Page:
Lindsay Mayor Ed Murray shared about the small farming community with eight packing houses - farming oranges, olives and grapes. He told how the hospital closed in 2000; how the Wellness Center idea came about; about a trip some Lindsay representatives made to Guadalajara two years ago to find out how to make the center work for Lindsay.

&#8220If it's just for Anglos it won't work,” Murray said. &#8220The project will cost about $8 million. We have raised about $5.5 million and want it to be for all the people, with health services in English and Spanish.”

Lindsay Director of Special Projects, Kindon Meik, explained that the Health Care Advisory Committee had spent several years studying the situation and focus groups had been formed to collect information so that, &#8220We have developed what we think is an ideal resource for the agricultural worker community, a model that can be copied. We're real excited,” he said.

Supervisor Ishida said, &#8220One of the most important aspects is collaborating politically, a win-win for us. When Vicente Fox meets with the Governor of California he can say, we are looking at the health of the people.”

Torres noted that all of the elements and infrastructure are in place. &#8220There are three players, the city, county government and Michoacan,” he said. &#8220A contribution by Mexico makes the whole point - a buy-in.”

&#8220Let me, in a very honest way, commend you for making the effort to pursue an idea, a model that is really unique and important,” Gutierrez responded. &#8220I know how difficult it is to advance this type of project.” He then pledged the support of the Mexican government. &#8220I cannot say at this time how, but we will find a way to channel financial support,” he said.

Gutierrez suggested establishing an office at the Wellness Center much like they have health consultants who make referrals for health needs now. &#8220I find no reason we could not establish a Plaza Comunitaria there.” In fact, at a press conference held at the Consul of Mexico in Fresno on Friday, May 19 by the City of Lindsay, where it announced this delegation's travel to Mexico, a representative of the Consul stated that she would be placing a Plaza Comunitaria and other services in the Wellness Center. The &#8220Plaza Comunitaria” is a program offered to Mexican nationals who desire to finish their educational studies that they began in Mexico, in the US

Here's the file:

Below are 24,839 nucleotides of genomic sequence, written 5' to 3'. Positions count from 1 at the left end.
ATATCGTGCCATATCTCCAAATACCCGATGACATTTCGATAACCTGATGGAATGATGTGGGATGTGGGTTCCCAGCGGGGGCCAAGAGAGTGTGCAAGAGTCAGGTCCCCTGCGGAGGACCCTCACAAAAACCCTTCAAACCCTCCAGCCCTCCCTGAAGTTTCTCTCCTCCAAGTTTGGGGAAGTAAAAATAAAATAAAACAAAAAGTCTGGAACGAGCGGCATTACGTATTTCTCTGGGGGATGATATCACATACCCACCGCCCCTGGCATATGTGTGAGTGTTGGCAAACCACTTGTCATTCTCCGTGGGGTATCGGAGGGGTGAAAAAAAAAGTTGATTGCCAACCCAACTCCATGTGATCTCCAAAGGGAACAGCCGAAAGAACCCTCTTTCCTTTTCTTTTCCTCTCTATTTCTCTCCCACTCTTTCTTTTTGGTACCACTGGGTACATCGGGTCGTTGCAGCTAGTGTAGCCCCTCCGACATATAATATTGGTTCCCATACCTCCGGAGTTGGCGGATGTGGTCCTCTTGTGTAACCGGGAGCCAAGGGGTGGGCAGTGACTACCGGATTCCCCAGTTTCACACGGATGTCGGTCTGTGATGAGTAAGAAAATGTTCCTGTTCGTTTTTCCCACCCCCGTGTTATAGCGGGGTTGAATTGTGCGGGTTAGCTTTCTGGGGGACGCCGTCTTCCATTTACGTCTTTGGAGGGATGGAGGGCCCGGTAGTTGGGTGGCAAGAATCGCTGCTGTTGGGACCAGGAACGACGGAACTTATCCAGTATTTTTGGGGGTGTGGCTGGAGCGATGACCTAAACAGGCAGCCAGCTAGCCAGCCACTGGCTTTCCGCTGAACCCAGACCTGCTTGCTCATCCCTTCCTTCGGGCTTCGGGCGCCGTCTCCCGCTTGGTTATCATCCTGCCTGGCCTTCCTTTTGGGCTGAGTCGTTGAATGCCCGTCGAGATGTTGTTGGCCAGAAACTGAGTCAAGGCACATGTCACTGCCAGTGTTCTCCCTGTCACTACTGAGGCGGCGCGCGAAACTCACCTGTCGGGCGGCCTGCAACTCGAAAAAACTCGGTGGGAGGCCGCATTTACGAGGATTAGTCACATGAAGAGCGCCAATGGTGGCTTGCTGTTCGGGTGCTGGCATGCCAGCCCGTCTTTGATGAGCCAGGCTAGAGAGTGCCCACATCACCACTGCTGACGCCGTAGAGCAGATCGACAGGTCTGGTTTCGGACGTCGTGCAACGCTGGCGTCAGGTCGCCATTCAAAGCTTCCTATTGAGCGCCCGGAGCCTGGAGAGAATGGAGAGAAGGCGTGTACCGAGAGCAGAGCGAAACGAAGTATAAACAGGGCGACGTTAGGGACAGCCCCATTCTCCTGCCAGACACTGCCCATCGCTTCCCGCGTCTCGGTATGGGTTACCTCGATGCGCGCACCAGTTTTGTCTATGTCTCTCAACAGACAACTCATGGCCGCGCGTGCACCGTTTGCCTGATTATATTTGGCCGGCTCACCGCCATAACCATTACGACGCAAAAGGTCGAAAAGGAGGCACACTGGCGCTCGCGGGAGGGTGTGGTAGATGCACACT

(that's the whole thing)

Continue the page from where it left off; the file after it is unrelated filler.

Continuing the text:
Gutierrez said his office could contact multinational firms regarding funding. &#8220I think some would be willing to support it.” He said they could also look at funding on the part of the Mexican government, but legal aspects made that difficult. He said one option would be to establish a mobile consulate.

&#8220The nature of this project is precisely what is needed at this time - a way to take advantage of the migrant phenomena - a crucial aspect emerging out of this debate. I'm very confident it will work out over time. This appreciates that without workers [U.S. agricultural communities] will not do well. This is the right way to start, and with the help of Mexico. The concept of shared responsibility is crucial.”

Gutierrez said he was confident that the U.S. Senate would move forward with comprehensive legislation. &#8220When that happens, these types of projects will be extremely important.” He said solutions to assimilation problems were desperately needed. &#8220Mexican officials feel responsibility for so many people in the U.S.” He said Mexico must work to make sure immigration is not a forced decision, noting that 40% of Mexicans have a friend or relative in the U.S. Mexico City alone is the 10th most populous city in the world, with 8.6 million people, according to Wikipedia.

&#8220Our median age is 32, yours is 38. There is a need to assure the movement of people across the border is legal and safe. This does not promote immigration. Mexico looses when people leave.” Gutierrez said when people start thinking on both sides of the border with more commitment, it would be better for all.

&#8220There is going to be a new face of the U.S. melting pot, so these projects are crucial. Take back a clear message. We will support your project. We will try to make sure this example gets raised with Governor Schwarznegger and President Fox this week. I really commend you for taking this leadership. We would be crazy to ignore it.”